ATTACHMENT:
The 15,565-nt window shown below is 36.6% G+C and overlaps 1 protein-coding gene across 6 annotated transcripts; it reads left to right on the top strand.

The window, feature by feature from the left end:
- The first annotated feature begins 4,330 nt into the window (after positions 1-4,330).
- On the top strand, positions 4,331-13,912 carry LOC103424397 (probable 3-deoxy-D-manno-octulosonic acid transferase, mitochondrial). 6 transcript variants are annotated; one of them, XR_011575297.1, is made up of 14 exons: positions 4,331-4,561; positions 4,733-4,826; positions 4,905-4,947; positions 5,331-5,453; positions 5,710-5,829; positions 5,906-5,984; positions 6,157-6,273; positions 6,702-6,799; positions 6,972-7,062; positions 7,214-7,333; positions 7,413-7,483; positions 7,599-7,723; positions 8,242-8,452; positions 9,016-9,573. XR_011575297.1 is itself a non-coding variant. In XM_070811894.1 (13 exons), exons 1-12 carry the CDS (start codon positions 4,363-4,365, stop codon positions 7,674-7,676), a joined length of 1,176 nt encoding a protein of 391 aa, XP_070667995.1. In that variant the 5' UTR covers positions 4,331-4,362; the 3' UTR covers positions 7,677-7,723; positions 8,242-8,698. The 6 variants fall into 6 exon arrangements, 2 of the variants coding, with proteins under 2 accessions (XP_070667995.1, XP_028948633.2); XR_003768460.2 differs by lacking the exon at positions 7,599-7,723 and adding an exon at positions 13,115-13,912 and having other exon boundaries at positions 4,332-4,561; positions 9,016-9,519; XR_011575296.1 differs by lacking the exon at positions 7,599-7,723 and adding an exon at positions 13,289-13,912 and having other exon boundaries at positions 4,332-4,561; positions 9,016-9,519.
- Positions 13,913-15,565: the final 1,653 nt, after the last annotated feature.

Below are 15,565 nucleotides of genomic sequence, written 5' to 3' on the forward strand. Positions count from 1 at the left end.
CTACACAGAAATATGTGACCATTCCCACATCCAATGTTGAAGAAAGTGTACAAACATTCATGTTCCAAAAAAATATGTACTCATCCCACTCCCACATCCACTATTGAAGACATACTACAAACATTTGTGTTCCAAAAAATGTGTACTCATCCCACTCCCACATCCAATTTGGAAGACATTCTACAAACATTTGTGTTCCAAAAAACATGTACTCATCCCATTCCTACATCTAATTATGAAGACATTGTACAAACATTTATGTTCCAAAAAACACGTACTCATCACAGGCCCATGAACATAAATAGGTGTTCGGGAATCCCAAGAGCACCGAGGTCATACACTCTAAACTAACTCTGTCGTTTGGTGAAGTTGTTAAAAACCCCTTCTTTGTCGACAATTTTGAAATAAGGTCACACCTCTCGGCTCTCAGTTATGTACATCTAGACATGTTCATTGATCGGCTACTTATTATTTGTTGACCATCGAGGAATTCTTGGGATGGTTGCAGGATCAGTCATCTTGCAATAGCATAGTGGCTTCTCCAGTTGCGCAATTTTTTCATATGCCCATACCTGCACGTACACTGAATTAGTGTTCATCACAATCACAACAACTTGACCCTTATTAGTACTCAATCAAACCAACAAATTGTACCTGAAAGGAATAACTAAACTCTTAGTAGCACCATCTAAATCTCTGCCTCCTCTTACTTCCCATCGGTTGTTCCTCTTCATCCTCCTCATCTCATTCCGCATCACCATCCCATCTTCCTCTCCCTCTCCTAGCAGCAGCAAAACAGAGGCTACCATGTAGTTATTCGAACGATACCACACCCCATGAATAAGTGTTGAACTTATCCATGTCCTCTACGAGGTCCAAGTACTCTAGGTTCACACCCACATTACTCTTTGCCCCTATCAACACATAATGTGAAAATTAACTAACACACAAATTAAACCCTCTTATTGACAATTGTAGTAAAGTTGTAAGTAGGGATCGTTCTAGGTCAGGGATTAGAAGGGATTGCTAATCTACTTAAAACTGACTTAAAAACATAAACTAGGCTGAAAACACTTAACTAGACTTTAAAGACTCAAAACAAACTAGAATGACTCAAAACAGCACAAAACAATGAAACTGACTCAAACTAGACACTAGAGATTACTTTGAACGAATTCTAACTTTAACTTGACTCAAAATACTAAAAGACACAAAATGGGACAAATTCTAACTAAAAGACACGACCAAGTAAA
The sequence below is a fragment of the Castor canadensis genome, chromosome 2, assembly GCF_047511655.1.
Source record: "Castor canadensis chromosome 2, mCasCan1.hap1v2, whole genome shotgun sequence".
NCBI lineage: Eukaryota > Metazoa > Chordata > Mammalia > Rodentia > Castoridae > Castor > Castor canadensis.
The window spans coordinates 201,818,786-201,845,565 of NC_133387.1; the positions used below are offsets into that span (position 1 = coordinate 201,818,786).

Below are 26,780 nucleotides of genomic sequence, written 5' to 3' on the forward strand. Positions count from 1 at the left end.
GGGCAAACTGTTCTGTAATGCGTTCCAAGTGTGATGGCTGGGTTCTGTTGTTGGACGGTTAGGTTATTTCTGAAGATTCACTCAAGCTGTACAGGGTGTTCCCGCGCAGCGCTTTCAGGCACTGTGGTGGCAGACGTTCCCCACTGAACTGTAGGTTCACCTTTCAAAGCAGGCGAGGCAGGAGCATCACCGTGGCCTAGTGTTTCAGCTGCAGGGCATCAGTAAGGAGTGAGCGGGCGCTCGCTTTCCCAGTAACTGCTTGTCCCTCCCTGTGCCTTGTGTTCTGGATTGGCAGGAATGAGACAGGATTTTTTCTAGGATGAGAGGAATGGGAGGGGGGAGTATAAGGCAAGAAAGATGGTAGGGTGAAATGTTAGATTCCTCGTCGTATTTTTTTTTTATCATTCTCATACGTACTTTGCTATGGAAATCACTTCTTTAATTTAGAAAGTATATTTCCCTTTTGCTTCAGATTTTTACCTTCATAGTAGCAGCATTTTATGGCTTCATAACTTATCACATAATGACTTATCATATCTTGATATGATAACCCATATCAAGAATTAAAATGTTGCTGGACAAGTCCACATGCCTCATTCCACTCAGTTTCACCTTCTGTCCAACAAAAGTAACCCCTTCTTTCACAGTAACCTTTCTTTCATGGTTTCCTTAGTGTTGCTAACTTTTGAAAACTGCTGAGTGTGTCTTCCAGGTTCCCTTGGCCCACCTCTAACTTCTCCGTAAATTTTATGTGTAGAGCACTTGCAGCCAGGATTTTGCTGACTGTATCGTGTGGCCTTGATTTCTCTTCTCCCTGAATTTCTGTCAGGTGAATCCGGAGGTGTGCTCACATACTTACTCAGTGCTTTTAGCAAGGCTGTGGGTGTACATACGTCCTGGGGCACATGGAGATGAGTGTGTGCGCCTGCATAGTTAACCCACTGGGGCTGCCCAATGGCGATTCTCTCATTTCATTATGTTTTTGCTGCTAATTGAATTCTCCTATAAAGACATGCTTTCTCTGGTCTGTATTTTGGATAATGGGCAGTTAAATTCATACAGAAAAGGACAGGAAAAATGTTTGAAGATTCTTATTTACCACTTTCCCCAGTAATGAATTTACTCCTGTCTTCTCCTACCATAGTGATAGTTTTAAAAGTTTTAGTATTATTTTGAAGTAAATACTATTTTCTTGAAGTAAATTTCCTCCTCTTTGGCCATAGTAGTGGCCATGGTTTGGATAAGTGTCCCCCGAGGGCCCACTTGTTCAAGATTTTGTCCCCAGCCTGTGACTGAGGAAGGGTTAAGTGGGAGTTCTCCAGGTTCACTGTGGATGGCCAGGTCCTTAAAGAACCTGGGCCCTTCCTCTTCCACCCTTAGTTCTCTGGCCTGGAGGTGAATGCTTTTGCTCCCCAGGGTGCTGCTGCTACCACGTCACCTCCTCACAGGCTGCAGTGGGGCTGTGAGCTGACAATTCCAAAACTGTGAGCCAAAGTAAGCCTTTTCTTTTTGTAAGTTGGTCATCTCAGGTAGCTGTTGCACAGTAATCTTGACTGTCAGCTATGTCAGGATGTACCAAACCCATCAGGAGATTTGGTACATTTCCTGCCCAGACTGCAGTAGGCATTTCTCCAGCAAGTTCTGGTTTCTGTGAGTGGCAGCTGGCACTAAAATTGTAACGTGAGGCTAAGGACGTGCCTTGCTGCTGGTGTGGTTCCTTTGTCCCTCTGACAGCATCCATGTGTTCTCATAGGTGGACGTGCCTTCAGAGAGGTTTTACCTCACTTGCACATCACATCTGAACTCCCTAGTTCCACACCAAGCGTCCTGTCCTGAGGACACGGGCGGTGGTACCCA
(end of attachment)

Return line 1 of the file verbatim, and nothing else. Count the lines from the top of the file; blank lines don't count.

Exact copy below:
The 15,565-nt window shown below is 36.6% G+C and overlaps 1 protein-coding gene across 6 annotated transcripts; it reads left to right on the top strand.